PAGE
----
The theme of keeping discrimination proceedings within reasonable bounds was picked up by Underhill J in HSBC v Gillespie  IRLR 209. He noted that, while the tribunal has no power to prevent a claimant prosecuting a properly arguable claim, that does not mean that all of the allegations have to be heard at one hearing. It is perfectly proper for an employment judge to discuss with the parties at a case management preliminary hearing whether certain claims could be heard first (with the balance stayed, theoretically to be determined at a subsequent hearing, but in the more or less confident expectation that such subsequent hearing is unlikely to be necessary once the key allegations have been determined).
Underhill J went on to say that, in principle, even in the absence of agreement from the parties, a tribunal has the power to hive off claims which it regards as secondary or repetitive or otherwise unnecessary, to be dealt with at a subsequent hearing. However, he included some strong words of caution, noting that there may be considerable factual overlap between different allegations of discrimination and that “claimants may be able legitimately to argue that the cumulative effect of a large number of claims has an evidential value which would be unfairly weakened if they were separated.” He therefore stressed that a direction hiving off claims “should only be followed after most careful consideration and where the advantages of doing so are clear.”
What happened after Gillespie?
In my experience, in the years since 2011 a number of employment judges, purporting to rely on Gillespie, became overly fond of requiring claimants to cut down their claims of discrimination, without paying any real regard to Underhill J’s words of warning, or to the artificiality of hiving off claims. I have seen examples where the rulings seem to result in real injustice: it could be particularly difficult for litigants in person to identify what their best claims actually were. Even where both parties were represented, the approach could create real issues. By way of example, some years ago I acted for a claimant who was bringing sex discrimination and victimisation claims. There was an agreed list of issues which both parties were happy with. Notwithstanding that, during a telephone preliminary hearing an employment judge determined that my client (who was not on the call) had to choose her ten best and most recent allegations, and that the remainder would be hived off. This was in the face of strong objection from me. The employment judge went further than that, and held that my client was prevented even from referring to evidential matters which formed the subject of the claims in her claim form that occurred prior to a specified date. No reasons were given for the date decided on, other than that it was “in accordance with the overriding objective”. The effect of that ruling was that my client was prevented even from giving evidence about the circumstances in which she did things which the employer accepted were protected acts, or the manner in which the employer reacted to her protected acts. That would seriously and unfairly have prejudiced her victimisation claims. An appeal to the EAT was listed for a full hearing, but the case settled prior to that hearing. That was far from an isolated example of the sort of drastic case management decisions that I have seen in the years since 2011.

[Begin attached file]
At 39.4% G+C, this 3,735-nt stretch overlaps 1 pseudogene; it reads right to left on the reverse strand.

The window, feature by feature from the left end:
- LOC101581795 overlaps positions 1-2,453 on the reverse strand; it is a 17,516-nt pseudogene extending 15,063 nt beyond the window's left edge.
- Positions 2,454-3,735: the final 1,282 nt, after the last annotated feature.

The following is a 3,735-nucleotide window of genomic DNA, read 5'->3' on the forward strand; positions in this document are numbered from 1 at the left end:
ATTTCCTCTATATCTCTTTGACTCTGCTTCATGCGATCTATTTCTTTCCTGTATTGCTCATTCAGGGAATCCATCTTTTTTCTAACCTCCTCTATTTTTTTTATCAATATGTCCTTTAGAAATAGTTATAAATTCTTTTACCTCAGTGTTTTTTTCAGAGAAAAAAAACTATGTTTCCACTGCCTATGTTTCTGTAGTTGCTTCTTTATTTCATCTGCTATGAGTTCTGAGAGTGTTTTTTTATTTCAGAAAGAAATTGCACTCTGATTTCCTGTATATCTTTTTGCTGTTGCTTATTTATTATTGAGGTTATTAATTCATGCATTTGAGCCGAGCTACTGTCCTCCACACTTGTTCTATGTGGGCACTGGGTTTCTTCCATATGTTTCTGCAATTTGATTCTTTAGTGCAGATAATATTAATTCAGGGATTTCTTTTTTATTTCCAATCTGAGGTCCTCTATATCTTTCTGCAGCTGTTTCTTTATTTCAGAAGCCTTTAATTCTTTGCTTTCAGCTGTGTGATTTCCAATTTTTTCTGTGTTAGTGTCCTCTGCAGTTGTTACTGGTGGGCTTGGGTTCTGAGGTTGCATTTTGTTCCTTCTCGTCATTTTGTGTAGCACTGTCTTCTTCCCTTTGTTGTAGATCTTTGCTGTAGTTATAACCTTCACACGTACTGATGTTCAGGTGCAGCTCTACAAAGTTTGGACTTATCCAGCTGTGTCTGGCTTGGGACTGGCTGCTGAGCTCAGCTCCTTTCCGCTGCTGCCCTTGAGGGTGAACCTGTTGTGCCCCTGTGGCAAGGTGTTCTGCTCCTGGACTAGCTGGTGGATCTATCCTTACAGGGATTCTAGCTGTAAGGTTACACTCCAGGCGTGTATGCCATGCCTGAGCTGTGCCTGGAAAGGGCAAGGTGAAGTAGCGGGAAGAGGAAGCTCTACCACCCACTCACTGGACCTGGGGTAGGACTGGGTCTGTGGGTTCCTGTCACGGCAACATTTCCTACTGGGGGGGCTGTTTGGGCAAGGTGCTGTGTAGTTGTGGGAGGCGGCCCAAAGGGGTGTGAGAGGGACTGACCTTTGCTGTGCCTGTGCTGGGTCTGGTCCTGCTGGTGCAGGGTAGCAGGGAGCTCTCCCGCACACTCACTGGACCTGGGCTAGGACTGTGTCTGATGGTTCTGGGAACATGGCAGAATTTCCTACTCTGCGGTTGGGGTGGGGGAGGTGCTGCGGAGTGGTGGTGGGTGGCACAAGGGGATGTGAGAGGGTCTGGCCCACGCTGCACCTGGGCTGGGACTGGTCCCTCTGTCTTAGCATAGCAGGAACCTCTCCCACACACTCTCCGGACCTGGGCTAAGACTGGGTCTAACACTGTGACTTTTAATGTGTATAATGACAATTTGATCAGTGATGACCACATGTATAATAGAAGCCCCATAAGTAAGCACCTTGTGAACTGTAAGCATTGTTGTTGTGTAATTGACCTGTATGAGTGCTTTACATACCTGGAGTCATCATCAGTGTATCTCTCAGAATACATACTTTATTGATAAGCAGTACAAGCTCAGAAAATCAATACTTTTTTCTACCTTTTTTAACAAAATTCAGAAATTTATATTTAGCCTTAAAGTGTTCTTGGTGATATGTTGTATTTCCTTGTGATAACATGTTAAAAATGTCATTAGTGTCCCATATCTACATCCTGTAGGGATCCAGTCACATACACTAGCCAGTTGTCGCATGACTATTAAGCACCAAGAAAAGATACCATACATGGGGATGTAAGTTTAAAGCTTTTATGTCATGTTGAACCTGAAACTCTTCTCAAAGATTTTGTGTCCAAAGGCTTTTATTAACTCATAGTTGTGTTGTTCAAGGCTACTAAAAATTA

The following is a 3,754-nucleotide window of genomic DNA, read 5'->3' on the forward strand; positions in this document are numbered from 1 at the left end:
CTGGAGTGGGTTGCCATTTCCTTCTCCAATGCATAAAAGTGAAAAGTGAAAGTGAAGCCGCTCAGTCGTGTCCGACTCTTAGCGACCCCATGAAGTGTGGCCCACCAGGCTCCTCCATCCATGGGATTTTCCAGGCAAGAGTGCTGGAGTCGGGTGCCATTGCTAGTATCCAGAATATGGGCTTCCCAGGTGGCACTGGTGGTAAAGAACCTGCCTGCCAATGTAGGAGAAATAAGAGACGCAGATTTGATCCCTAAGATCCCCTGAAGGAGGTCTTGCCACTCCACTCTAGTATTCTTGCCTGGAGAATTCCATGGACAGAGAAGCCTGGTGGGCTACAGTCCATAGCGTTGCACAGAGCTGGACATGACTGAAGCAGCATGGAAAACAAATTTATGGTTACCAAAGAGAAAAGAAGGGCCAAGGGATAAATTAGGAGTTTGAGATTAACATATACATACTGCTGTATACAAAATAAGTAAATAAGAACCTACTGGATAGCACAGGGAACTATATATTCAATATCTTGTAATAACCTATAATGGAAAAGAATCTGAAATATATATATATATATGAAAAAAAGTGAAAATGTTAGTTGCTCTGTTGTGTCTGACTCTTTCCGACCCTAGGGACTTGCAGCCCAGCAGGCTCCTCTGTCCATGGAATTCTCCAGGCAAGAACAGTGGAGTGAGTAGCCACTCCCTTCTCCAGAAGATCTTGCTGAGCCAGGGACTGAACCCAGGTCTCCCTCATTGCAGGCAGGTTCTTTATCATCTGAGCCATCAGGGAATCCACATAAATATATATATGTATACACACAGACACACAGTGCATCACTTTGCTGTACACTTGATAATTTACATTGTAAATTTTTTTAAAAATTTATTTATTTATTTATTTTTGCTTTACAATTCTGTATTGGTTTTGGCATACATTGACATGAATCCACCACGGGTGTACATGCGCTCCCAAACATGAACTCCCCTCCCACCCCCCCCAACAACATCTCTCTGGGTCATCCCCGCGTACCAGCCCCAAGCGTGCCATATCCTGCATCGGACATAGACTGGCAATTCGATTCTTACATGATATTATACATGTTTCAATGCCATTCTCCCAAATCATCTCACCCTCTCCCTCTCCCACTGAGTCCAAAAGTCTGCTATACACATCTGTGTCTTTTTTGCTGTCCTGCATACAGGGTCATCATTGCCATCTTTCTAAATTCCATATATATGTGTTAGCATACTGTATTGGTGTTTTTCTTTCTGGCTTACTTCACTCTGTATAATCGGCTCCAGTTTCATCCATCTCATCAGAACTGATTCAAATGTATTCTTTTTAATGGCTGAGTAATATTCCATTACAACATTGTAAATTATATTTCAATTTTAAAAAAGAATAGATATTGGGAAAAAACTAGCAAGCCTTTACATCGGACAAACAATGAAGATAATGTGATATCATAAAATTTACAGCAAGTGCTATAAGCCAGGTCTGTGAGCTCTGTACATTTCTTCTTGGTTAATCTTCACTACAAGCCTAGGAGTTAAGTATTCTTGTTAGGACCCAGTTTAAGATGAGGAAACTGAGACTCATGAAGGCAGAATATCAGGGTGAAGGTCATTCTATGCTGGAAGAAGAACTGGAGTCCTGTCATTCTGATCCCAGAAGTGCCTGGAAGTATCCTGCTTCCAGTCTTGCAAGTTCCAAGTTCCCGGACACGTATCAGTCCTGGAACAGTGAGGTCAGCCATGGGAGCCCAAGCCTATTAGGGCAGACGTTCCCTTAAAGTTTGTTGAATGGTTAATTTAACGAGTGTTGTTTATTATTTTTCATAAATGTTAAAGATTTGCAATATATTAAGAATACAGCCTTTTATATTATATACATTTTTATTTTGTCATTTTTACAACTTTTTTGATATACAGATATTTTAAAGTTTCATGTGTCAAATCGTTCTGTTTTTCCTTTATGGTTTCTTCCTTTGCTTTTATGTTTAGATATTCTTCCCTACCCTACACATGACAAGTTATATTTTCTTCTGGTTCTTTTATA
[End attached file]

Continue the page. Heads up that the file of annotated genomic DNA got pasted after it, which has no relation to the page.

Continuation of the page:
What the EAT decided in Tarn
Both sides were professionally represented in Tarn. There was an agreed list of issues containing 21 acts of alleged direct sex/pregnancy discrimination, 19 acts of alleged harassment and six acts of alleged discrimination (with certain other matters said to be relied on by way of background). The respondent did not raise any concerns with the number of allegations, but at a telephone preliminary hearing an employment judge ordered that the claimant identify “the most recent and serious ten (maximum) events relied upon”. The order in Tarn did not prevent the claimant from relying on the other matters by way of background.
HHJ Eady QC allowed the appeal against the tribunal’s ruling. Holding that the tribunal did have power to direct that only a sample of claims would be heard at a first hearing, she said that it is not a course that should normally be adopted, for three key reasons:
It is something that can only be done “where it is clear this would not endanger the just determination of the case”. This is likely to be difficult for the tribunal to assess at a preliminary stage.
In many discrimination cases it is necessary to consider the entire picture before any conclusion can be drawn as to whether or not there has been unlawful discrimination in respect of any particular allegation. Hiving off claims prevents the proper consideration that is required in what is a highly fact sensitive arena.
The separate determination of selected allegations or issues may not actually be proportionate. If all of the same evidence is going to have to be canvassed as part of the background, hiving off claims may not avoid delay or save expense.
It is to be hoped that the EAT’s judgment will see an end to what risked becoming an unjust practice by some employment judges of artificially limiting claims.
What to do with the unwieldy claim now?
That is not to say that respondents or tribunals are now unable to take steps properly to manage and control diffuse discrimination claims. On the contrary, there are a number of steps respondents can and should consider in all such cases.
Draft a clear list of issues
In unwieldy claims (especially where the other side is a litigant in person), a properly drafted list of issues (in advance of the first preliminary hearing) is invaluable. Respondents are often understandably reluctant to “help” the claimant to clarify the claims. However, in my experience, a list of issues which takes a reasonable approach to the claims which the respondent believes the claimant is seeking to bring, but limits them to those which are properly particularised is often far more effective in limiting a claimant’s claims than either